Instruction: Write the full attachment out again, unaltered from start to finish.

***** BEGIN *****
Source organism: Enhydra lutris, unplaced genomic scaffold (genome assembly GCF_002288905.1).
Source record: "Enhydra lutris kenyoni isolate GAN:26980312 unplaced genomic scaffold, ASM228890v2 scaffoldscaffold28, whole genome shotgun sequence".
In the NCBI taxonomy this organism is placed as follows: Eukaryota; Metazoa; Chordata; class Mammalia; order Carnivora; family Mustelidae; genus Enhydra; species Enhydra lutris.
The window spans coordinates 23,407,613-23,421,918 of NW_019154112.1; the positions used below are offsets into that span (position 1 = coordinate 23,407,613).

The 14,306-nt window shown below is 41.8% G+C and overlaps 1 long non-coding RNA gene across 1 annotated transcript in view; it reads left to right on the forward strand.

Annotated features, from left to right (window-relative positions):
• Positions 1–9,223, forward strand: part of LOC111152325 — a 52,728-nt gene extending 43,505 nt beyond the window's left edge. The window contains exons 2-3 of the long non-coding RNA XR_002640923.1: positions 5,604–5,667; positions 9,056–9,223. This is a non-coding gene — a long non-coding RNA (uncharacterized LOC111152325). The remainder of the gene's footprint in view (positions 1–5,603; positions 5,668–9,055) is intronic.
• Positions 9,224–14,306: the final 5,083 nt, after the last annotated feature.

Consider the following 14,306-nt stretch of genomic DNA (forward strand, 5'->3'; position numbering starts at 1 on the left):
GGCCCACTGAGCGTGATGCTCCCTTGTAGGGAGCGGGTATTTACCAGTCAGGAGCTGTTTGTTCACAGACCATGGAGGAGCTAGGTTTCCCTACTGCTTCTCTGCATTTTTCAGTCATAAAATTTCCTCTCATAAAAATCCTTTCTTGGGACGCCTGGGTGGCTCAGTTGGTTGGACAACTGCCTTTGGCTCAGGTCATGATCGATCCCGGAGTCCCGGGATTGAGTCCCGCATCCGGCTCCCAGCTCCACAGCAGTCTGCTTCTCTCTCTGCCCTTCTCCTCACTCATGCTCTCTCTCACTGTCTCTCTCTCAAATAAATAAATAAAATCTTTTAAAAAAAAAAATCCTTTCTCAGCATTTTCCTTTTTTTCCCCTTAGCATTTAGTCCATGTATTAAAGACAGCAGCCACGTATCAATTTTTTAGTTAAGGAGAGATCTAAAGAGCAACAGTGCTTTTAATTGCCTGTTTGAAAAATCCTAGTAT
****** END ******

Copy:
Source organism: Enhydra lutris, unplaced genomic scaffold (genome assembly GCF_002288905.1).
Source record: "Enhydra lutris kenyoni isolate GAN:26980312 unplaced genomic scaffold, ASM228890v2 scaffoldscaffold28, whole genome shotgun sequence".
In the NCBI taxonomy this organism is placed as follows: Eukaryota; Metazoa; Chordata; class Mammalia; order Carnivora; family Mustelidae; genus Enhydra; species Enhydra lutris.
The window spans coordinates 23,407,613-23,421,918 of NW_019154112.1; the positions used below are offsets into that span (position 1 = coordinate 23,407,613).

The 14,306-nt window shown below is 41.8% G+C and overlaps 1 long non-coding RNA gene across 1 annotated transcript in view; it reads left to right on the forward strand.

Annotated features, from left to right (window-relative positions):
• Positions 1–9,223, forward strand: part of LOC111152325 — a 52,728-nt gene extending 43,505 nt beyond the window's left edge. The window contains exons 2-3 of the long non-coding RNA XR_002640923.1: positions 5,604–5,667; positions 9,056–9,223. This is a non-coding gene — a long non-coding RNA (uncharacterized LOC111152325). The remainder of the gene's footprint in view (positions 1–5,603; positions 5,668–9,055) is intronic.
• Positions 9,224–14,306: the final 5,083 nt, after the last annotated feature.

Consider the following 14,306-nt stretch of genomic DNA (forward strand, 5'->3'; position numbering starts at 1 on the left):
GGCCCACTGAGCGTGATGCTCCCTTGTAGGGAGCGGGTATTTACCAGTCAGGAGCTGTTTGTTCACAGACCATGGAGGAGCTAGGTTTCCCTACTGCTTCTCTGCATTTTTCAGTCATAAAATTTCCTCTCATAAAAATCCTTTCTTGGGACGCCTGGGTGGCTCAGTTGGTTGGACAACTGCCTTTGGCTCAGGTCATGATCGATCCCGGAGTCCCGGGATTGAGTCCCGCATCCGGCTCCCAGCTCCACAGCAGTCTGCTTCTCTCTCTGCCCTTCTCCTCACTCATGCTCTCTCTCACTGTCTCTCTCTCAAATAAATAAATAAAATCTTTTAAAAAAAAAAATCCTTTCTCAGCATTTTCCTTTTTTTCCCCTTAGCATTTAGTCCATGTATTAAAGACAGCAGCCACGTATCAATTTTTTAGTTAAGGAGAGATCTAAAGAGCAACAGTGCTTTTAATTGCCTGTTTGAAAAATCCTAGTAT